I’ll get back to Philippians, but I thought I’d take a minute to reflect on the events of eleven years ago today.
We had just moved from Memphis back to Kansas. I was in about my third week of teaching at Manhattan Christian College. My son was still in Memphis and had been in an accident. I had been on the phone with him that morning. I didn’t have an early morning class that day, but we did have a chapel service at 10:00 AM.
I was driving an old beat up pickup at the time, which didn’t have a working radio. My commute to work is 27 miles. I enjoyed the scenery on my way in.
Sonja had taken a job traveling to different cities to work in her profession as a health information coding specialist. She had been in Milwaukee the last three weeks, working a four-day work week and coming home on weekends–and it was not working out. On Sunday evening she drove to her sister’s house in KCK, to go to the airport early Monday morning.
Monday afternoon she showed up back in Manhattan and said “I’ll explain later.” She had an interview at Wamego City Hospital and accepted the job.
Meanwhile I arrived on campus a little before ten. I went into our chapel and things seemed confused. The college president, Ken Cable, was there and explained we would be dividing into prayer groups. I still wasn’t sure what had happened.
I heard someone mention the Twin Towers. I said, no that was five or six years ago, and the explosion was a failure–a car bomb in the parking garage. There were a few people killed, which is tragic enough, but it didn’t bring down the towers, and I believe they arrested the bomber.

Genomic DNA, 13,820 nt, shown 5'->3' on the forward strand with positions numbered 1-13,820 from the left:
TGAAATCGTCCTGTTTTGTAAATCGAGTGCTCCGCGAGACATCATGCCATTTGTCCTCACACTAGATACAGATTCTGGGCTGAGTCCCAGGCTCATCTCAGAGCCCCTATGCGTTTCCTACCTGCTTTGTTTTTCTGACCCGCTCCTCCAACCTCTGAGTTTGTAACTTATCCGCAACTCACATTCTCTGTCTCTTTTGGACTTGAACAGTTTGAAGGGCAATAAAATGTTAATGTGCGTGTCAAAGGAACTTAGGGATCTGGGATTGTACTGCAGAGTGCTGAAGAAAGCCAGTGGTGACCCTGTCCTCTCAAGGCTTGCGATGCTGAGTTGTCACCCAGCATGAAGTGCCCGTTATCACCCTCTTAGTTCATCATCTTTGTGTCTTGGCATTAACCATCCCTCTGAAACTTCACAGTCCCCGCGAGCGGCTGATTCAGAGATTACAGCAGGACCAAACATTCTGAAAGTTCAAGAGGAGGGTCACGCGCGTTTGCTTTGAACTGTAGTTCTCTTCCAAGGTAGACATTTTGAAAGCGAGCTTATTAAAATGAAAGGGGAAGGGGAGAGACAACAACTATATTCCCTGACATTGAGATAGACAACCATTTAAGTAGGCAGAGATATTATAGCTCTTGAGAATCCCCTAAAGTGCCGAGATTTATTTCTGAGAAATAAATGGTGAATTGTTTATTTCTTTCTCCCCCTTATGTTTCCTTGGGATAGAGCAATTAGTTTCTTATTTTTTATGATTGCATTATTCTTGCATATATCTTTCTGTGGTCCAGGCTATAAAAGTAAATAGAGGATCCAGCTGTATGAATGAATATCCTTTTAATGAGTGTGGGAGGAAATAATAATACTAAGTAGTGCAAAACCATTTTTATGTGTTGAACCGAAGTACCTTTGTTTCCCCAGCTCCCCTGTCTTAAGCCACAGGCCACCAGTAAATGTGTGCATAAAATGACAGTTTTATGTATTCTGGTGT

I eventually learned what had happened. I stayed in the chapel and prayed for a few minutes, then wandered back to the faculty building where some of my colleagues were watching a television. We saw the second airplane hit the building then.
At some point, I believe I must have talked with my dean and told him I needed to go back to Memphis because of a family emergency. I went home and watched TV for a while, stunned. Then got in my truck, filled up with gas, grateful that the local gas station had not raised the price, and headed down the road with a cheap transistor radio. I remember thinking, “I’ve got a family emergency, I don’t have time for a national crisis.” Not a rational thought, just part of my confusion.
The skies seemed eerily calm. It was a clear day. At some point I noticed trails in the sky from fighter jets patrolling from nearby Fort Riley. At that moment it seemed comforting that they were protecting us. And I was glad Sonja was home. She would have been stranded in Milwaukee, was it three weeks before air travel resumed?
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